The Oscar Nominated Short Films: Animation (2011)
The Oscar Nominated Short Films: Animation Photos
Critic Reviews for The Oscar Nominated Short Films: Animation
There are no handy publicity campaigns to introduce you to the five live-action shorts and five animated shorts nominated for Oscars, but I can help.
Gone are the days of "selected shorts" on movie bills, but thank the gods of cinema for this annual release of Oscar nominees.
They help dispel our often fatigued prejudices about that format as a haven for all things digital, 3-D, snarky and kid-marketed.
Its spirit is so easygoing that its visual complexity and emotional nuances may take awhile to register.
There's no unifying theme here, except that there's surely a short here for every taste.
Writer-directors Andrew Ruhemann and Shaun Tan elevate a familiar storyline into something exceptionally moving that touches on friendship, loneliness, and the tragedy of how getting older numbs us to the wonders of the small oddities around us.
Audience Reviews for The Oscar Nominated Short Films: Animation
Great films. "Let's Pollute" probably doesn't deserve to be there. "The Lost Thing" and "Day & Night" are definitely the strongest. "The Cow that wanted to be a Hamburger" is shown in this group and should have been nominated.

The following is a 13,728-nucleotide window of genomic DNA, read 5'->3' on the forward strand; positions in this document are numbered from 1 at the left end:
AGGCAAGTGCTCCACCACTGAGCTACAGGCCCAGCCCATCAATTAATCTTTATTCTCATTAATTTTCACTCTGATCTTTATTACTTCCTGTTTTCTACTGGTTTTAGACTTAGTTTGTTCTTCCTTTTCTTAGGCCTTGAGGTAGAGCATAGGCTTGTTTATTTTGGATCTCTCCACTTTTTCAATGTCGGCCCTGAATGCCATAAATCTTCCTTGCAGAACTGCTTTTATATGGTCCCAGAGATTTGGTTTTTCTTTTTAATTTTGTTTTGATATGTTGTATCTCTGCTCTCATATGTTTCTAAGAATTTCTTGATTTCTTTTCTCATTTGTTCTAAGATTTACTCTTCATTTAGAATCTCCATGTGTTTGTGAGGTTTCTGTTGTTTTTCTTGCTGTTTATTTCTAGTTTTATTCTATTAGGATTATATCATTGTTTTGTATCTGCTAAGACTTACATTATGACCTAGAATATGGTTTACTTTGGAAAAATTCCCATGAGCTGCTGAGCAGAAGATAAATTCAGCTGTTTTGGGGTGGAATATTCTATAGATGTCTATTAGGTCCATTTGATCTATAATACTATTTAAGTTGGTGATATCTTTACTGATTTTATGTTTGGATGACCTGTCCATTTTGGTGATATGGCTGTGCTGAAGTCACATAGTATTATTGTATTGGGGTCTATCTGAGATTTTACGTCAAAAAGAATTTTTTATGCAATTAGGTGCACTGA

On the whole, I was very disappointed with these. Madagascar included some imaginative animation, but was little more than an overview of a countryside. Let's Pollute was just plain terrible, in-your-face, message-driven garbage. It was too obvious and dull even for children; the simplicity of the message was surprising, and better suited for the 70s or 80s before the "green" movement really came about. And the animation itself wasn't anything interesting or new. Just a really poor, thoughtless short film. The Gruffalo was horribly boring because it was a pure reincarnation of the children's book. It was too slow, too predictable, and childish to be enjoyable by any intelligent adult. The animation was, at least, fairly interesting in spots. The Lost Thing was clearly the best of the pack, and what I predict will win the oscar in this category. Both humorous and poignant, its environment was filled with the small details. This is what animation is about; transporting us to a vivid environment that is not simulating reality, but enriched because it's not reality. And best of all, its message was subtle in comparison to these others. Day and Night is of course Pixar, so I naturally have to root against it, since Pixar is now "The Man" of animation and this category in particular is supposed to be for upstarts and little ones. So I hope this amusing-but-not-great short doesn't win, but if "The Lost Thing" doesn't, this will. The other three, if the academy has any reason at all, don't stand a chance. Here are my individual ratings. I promise it's an accident that "4" happens to be the average of these numbers, on the dot. Madagascar: 3 Let's Pollute: 1 The Gruffalo: 3 The Lost Thing: 7 Day and Night: 6
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